Internal Equity Efforts

  • December: FEMA releases its 2022-2026 Strategic Plan, in which the first of three goals is to “Instill Equity as a Foundation of Emergency Management.” This goal includes diversifying FEMA’s workforce, recruiting in underrepresented communities, and investing in professional development in partnership with Historically Black Colleges and Universities (HBCUs) and the American Indian Higher Education Consortium of Tribal Colleges and Universities. FEMA will also seek to address barriers to accessing FEMA assistance, and “counteract systemic disaster inequities” by “intentionally directing resources to communities most in need.”
  • October 28: FEMA announces the creation of a Climate Adaptation Enterprise Steering Group and a stakeholder engagement process to support the 2022-2026 Strategic Plan. The goals of these initiatives are to analyze how climate change increases natural hazards especially for underserved communities.
  • October 15: FEMA responds to the National Advisory Council’s November 2020 recommendations to incorporate equity into FEMA’s programming. In the memo, FEMA states that, among other efforts, the Council will release an equity standard in its 2021 report; is assessing barriers to achieving equitable outcomes in its various programs; and will create a program to “thread the concept of cultural humility” into the workforce, with a separate training program to address tribal nations’ government structures, heritage, and culture. However, many experts criticized FEMA’s response for not offering more concrete policies or solutions.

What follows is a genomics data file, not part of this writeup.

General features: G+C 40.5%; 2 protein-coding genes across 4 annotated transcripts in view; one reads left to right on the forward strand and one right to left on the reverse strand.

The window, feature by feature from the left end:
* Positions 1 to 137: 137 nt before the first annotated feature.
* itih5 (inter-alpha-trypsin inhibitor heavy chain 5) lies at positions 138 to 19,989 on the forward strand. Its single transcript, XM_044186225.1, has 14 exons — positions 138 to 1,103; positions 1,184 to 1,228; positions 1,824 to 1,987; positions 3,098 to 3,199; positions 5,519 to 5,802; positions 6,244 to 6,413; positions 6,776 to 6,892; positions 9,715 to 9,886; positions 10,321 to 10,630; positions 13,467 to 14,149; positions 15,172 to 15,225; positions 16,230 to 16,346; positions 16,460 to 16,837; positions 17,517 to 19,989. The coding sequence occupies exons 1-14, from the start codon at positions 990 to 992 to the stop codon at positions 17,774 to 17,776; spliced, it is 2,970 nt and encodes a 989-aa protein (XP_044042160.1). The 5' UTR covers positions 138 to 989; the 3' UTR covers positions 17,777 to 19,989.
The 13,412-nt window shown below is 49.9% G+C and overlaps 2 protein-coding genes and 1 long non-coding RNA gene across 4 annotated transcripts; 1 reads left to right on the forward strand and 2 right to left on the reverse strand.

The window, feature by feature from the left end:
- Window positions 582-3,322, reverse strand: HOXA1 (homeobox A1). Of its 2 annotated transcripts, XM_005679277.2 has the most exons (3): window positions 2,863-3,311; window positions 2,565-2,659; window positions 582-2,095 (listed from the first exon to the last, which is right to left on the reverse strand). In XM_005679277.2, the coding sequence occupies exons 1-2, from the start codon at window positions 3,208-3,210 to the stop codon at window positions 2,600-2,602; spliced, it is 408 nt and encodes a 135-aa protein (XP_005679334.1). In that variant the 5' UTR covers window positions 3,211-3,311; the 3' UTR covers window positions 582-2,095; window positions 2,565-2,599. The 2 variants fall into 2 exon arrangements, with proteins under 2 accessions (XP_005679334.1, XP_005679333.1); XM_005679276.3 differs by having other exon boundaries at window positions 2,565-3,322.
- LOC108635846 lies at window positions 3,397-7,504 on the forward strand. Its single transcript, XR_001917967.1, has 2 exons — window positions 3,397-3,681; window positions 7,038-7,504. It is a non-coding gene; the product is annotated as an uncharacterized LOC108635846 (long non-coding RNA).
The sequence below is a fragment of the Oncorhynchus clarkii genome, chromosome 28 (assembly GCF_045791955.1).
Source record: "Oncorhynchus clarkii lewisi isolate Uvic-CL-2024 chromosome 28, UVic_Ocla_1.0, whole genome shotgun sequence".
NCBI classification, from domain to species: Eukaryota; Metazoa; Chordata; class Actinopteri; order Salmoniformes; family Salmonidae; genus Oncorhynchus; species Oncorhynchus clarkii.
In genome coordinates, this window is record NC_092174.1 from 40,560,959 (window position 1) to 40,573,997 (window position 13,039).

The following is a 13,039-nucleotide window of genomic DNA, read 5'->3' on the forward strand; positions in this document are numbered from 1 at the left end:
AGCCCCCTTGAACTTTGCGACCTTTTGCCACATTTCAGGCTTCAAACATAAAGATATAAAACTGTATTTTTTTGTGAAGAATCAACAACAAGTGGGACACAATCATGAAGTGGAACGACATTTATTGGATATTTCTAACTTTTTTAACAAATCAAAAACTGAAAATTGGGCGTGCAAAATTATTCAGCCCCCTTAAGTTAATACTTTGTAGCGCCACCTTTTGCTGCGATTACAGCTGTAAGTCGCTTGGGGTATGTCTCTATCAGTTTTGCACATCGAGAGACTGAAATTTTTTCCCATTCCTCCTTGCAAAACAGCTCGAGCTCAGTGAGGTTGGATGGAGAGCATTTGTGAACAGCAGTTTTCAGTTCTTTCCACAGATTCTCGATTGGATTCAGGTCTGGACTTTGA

• September 29: The Office of Inspector General releases a report instructing FEMA to improve its responses to sexual assault and misconduct. The report found that FEMA did not adequately address these issues in the workplace and that one third of employees surveyed had experienced sexual assault or misconduct but did not report it, believing that it would not be investigated.
  • August 17: FEMA announces the full launch of its National Risk Index, an online mapping tool to identify communities most at risk to natural hazards. The Index includes data resulting from natural hazards as well as social vulnerability and community resilience indicators. 
  • August 4-5: FEMA will host a Command and General Staff “Equity Stand Down” to train staff on civil rights law and how to enhance and incorporate equity into tactical decision-making.
  • July 21: FEMA announces the formation of an Equity Enterprise Steering Group and a “robust stakeholder engagement process” to develop the agency’s 2022-2026 Strategic Plan. The Steering Group will assess FEMA programs, and will be co-chaired by the Office of Equal Rights and the Office of Response and Recovery.
  • June 9: Secretary Mayorkas signs a revised environmental justice strategy for the Department of Homeland Security (DHS). The strategy outlines five goals: (1) expand Department-wide awareness of EJ considerations; (2) better integrate EJ principles ito mitigation, adaptation, and resilience programs; (3) strengthen community outreach; (4) expand collaboration with interagency partners; and (5) integrate EJ principles into DHS’s climate change initiatives.